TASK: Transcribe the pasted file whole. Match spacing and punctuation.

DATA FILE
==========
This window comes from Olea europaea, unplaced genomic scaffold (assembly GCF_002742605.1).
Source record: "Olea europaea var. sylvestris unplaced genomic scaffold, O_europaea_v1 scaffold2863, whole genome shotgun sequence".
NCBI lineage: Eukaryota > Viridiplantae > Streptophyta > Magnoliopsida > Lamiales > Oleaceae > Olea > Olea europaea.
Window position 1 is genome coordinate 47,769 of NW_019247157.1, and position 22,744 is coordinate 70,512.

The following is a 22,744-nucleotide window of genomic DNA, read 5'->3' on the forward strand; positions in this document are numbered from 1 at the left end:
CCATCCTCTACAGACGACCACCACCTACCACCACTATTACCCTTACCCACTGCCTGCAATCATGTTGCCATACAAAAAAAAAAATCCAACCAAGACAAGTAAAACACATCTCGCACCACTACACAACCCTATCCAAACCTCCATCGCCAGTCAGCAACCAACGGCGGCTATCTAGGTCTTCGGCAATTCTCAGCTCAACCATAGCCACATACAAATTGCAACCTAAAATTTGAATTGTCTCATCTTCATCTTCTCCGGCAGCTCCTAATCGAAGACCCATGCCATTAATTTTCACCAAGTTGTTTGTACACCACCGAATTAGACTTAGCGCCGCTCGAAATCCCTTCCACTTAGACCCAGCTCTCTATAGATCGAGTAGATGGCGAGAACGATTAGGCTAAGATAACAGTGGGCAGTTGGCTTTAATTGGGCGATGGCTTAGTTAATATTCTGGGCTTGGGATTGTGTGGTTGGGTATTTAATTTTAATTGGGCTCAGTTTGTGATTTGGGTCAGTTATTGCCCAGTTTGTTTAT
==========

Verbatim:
This window comes from Olea europaea, unplaced genomic scaffold (assembly GCF_002742605.1).
Source record: "Olea europaea var. sylvestris unplaced genomic scaffold, O_europaea_v1 scaffold2863, whole genome shotgun sequence".
NCBI lineage: Eukaryota > Viridiplantae > Streptophyta > Magnoliopsida > Lamiales > Oleaceae > Olea > Olea europaea.
Window position 1 is genome coordinate 47,769 of NW_019247157.1, and position 22,744 is coordinate 70,512.

The following is a 22,744-nucleotide window of genomic DNA, read 5'->3' on the forward strand; positions in this document are numbered from 1 at the left end:
CCATCCTCTACAGACGACCACCACCTACCACCACTATTACCCTTACCCACTGCCTGCAATCATGTTGCCATACAAAAAAAAAAATCCAACCAAGACAAGTAAAACACATCTCGCACCACTACACAACCCTATCCAAACCTCCATCGCCAGTCAGCAACCAACGGCGGCTATCTAGGTCTTCGGCAATTCTCAGCTCAACCATAGCCACATACAAATTGCAACCTAAAATTTGAATTGTCTCATCTTCATCTTCTCCGGCAGCTCCTAATCGAAGACCCATGCCATTAATTTTCACCAAGTTGTTTGTACACCACCGAATTAGACTTAGCGCCGCTCGAAATCCCTTCCACTTAGACCCAGCTCTCTATAGATCGAGTAGATGGCGAGAACGATTAGGCTAAGATAACAGTGGGCAGTTGGCTTTAATTGGGCGATGGCTTAGTTAATATTCTGGGCTTGGGATTGTGTGGTTGGGTATTTAATTTTAATTGGGCTCAGTTTGTGATTTGGGTCAGTTATTGCCCAGTTTGTTTAT